Before there was Vail, there was Mauri Nottingham and his family, pre-dating even Vail’s Pioneers
An open house celebrating Mauri Nottingham’s life will be held at his home on Saturday, March 10 from 10 a.m. to 5 p.m. All who knew Mauri are welcome.
In lieu of flowers, the family requests any donations be made to Eagle County Historical Society, PO Box 192, Eagle Colorado 81631, or HomeCare & Hospice of the Valley.
Editor’s note: The quotes from Mauri Nottingham were pulled from media stories about him and his family, as well as Nottingham family history.
AVON — Maurice Myles “Mauri” Nottingham would sit back, fold his arms, smile softly and in his glorious and gravelly voice recount some of his family history.
His smiling eyes twinkled behind his trademark glasses, under a baseball cap that would shade his face and the story would unfold often about the years before Vail and Beaver Creek were a twinkle in anyone’s eye.
The history of the Nottingham family is a huge piece of the Vail Valley’s history. If you were lucky enough to be within earshot when Mauri was recounting pieces of it, then it’s an investment in time that will pay dividends the rest of your days, as it did Mauri’s.
There’s the story about the covered wagons that ambled toward his grandfather’s homestead more than 100 years ago.
“Grandfather packed up a covered wagon, as the story goes, and hauled his family into Red Cliff in 1882,” Mauri said.
At the turn of the 19th century, William Nottingham settled the part of the valley now known as Avon.
It’s fitting that in Avon, almost everything that makes you smile carries the Nottingham name: Nottingham Lake, Nottingham Road, Nottingham Park, Nottingham Rock … Mauri named Avon’s Hurd Lane after his grandmother, Nancy Angeline Tracy Nottingham Hurd. She died in 1927.
Avon native and Vail Pioneer Mauri Nottingham died peacefully in his sleep early on Wednesday morning, Feb. 28, at his home in Avon. He was 88 years old.
Eagle Valley original
Mauri was proud of his family and its history, and authored the book, “A Nottingham Family History” that chronicles his ancestors in the early Eagle River Valley. It’s in the rare book section of the library.
Some of that history goes like this:
Mauri was born in 1930 and lived in the Avon area until 1947 when he left the valley and the county and joined the Air Force, a lifestyle he said he “didn’t particularly care for.”
After the Air Force, he headed to the University of Colorado Boulder to study mathematics and electrical engineering. He also studied Nancy Waring, who he had the very good sense to marry in 1956, the year he graduated CU. They wandered off to southern California where Mauri found work as an aviation engineer, but soon returned to Boulder where he worked on his graduate degree in applied mathematics while teaching math at the university.
Mauri loved to ski — he taught himself on an eastern hillside of the Buck Creek ranch in Avon with equipment he bought through the Montgomery Ward catalog.
In 1960 he and Nancy moved to Aspen. They built a small home with close friends from Boulder, and moved in. Mauri worked as an electrician and Nancy ran the home as a makeshift bed and breakfast, charging 50 cents per meal to help make ends meet.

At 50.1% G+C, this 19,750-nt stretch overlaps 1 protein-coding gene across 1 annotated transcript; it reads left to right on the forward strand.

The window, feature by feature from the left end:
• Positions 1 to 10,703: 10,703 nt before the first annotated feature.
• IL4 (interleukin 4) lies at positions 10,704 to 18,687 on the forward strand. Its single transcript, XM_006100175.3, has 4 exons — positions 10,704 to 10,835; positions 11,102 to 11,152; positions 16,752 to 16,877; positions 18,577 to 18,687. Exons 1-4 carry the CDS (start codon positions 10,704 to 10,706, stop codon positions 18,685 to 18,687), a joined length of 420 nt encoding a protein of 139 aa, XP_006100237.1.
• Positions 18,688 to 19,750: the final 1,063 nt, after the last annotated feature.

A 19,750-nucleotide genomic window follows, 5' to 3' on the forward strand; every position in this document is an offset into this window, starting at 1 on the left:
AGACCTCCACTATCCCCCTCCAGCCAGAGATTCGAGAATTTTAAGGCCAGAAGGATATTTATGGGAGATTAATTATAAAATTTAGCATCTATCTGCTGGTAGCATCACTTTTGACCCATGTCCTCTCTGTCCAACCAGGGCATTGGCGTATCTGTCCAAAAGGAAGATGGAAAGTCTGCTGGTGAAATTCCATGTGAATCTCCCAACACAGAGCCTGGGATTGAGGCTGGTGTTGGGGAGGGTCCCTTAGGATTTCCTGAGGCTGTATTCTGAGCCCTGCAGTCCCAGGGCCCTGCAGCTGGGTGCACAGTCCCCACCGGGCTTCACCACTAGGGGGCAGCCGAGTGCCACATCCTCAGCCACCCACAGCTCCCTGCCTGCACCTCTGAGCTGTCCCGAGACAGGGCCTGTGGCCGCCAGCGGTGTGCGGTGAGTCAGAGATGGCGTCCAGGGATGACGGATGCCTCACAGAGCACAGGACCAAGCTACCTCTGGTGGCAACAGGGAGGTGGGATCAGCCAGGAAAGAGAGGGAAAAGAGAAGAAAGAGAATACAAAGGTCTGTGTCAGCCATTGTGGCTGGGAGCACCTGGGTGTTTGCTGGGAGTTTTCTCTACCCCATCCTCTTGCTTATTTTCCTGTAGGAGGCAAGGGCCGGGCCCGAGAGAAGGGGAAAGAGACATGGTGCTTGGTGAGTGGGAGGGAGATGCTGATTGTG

Kim, the eldest of their three daughters, was born in Aspen.
In 1961, they were back on the Front Range where Mauri became one of the country’s first computer engineers. Their second daughter, Tamra was born in Denver in 1964, while Mauri and Nancy were finalizing plans with college friends to build a home on Forest Road in Vail, the fledgling ski area.
They sold that hand-built home to help finance, along with 31 business partners, the Talisman lodge in Vail Village. Mauri’s dream of owning a ski lodge came to fruition on Christmas Eve 1968 when the Talisman opened to guests. Their third daughter, Shelley, was born in 1969.
Building their future
As much as he appreciated his past, Mauri Nottingham’s vision was set squarely in the future. The family lived in and ran the Talisman until they sold it and moved back to Avon in 1974. Mauri then began developing custom software for local businesses, such as lodging reservation and payroll systems, timeshare exchanges and other needs of a growing resort.
In an era before personal computers, Mauri built, developed and coded a sophisticated computerized inventory and point-of-sale system for Ski & Snowboard Club Vail’s annual Ski Swap, the first of its kind. He later developed a bar code and tagging system that was well ahead of its time.
Mauri was an active gatekeeper and FIS-certified starter for Nor-Am and World Cup ski races. By the time the 1989 Alpine World Ski Championships rolled into Vail, Mauri was lead gatekeeper for the event.
In the early ’90s, Mauri founded We Recycle, the valley’s original recycling program. He could occasionally be found dumpster diving, separating recyclable materials and explaining why it matters.
“Recycling or reusing have always been important to me. It just is,” Mauri said.
Someone once asked why he stayed in the valley all these years. He looked dubious and asked, “Where else would I go? I was born here.”
Staff Writer Randy Wyrick can be reached at 970-748-2935 and email@example.com.
Nadia Guerriero never dreamed of working in the ski industry, but it’s no surprise to anyone that she’s now in charge of Beaver Creek.